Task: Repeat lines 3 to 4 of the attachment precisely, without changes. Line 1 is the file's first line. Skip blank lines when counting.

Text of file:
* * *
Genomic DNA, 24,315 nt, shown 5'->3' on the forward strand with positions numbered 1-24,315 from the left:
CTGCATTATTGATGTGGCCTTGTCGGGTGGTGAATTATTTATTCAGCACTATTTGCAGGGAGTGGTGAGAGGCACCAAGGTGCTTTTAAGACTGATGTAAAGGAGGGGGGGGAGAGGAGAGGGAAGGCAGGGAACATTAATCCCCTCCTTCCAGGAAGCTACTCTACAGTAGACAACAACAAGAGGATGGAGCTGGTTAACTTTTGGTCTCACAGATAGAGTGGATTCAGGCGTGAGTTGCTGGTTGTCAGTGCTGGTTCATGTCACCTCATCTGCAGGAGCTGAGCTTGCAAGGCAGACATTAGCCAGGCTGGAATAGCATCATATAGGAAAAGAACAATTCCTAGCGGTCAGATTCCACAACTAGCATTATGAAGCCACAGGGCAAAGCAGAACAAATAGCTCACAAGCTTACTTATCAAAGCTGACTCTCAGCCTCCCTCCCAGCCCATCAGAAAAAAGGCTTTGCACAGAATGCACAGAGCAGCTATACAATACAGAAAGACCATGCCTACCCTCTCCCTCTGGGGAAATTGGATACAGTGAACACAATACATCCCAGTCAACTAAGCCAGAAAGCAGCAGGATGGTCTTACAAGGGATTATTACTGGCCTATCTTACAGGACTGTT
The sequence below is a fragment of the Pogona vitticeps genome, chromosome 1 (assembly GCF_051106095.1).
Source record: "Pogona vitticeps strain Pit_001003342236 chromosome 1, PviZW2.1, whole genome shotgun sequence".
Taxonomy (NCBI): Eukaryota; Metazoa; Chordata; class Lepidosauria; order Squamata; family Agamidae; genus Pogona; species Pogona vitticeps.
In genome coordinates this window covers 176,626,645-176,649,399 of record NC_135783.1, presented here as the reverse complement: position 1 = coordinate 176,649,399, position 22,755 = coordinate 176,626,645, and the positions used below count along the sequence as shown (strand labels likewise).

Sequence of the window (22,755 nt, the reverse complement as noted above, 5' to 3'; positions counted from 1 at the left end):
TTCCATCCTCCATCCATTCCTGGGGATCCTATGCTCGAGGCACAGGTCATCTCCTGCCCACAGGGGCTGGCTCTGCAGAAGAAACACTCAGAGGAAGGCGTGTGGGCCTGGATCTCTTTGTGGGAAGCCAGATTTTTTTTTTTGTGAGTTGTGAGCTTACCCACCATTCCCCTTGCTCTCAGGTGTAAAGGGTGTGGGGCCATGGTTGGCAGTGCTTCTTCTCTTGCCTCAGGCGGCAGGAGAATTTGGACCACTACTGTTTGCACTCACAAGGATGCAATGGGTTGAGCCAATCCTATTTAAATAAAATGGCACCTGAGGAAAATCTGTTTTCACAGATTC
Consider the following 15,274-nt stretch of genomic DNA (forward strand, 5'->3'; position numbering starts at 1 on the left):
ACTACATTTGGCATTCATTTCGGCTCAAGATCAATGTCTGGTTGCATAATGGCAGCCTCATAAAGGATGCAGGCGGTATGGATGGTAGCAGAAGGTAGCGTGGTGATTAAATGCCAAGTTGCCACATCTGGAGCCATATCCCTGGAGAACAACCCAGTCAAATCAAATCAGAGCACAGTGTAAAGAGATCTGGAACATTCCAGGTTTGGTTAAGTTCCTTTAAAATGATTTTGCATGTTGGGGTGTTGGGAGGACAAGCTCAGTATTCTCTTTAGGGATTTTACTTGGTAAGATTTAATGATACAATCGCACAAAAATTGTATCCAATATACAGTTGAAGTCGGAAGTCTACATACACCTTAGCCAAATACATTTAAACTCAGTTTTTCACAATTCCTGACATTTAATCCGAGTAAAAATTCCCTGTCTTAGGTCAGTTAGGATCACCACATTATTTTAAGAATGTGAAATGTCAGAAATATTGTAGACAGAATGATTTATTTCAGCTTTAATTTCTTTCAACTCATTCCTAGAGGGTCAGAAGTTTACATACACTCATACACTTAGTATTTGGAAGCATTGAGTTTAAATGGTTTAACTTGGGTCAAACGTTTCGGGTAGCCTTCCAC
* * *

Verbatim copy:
The sequence below is a fragment of the Pogona vitticeps genome, chromosome 1 (assembly GCF_051106095.1).
Source record: "Pogona vitticeps strain Pit_001003342236 chromosome 1, PviZW2.1, whole genome shotgun sequence".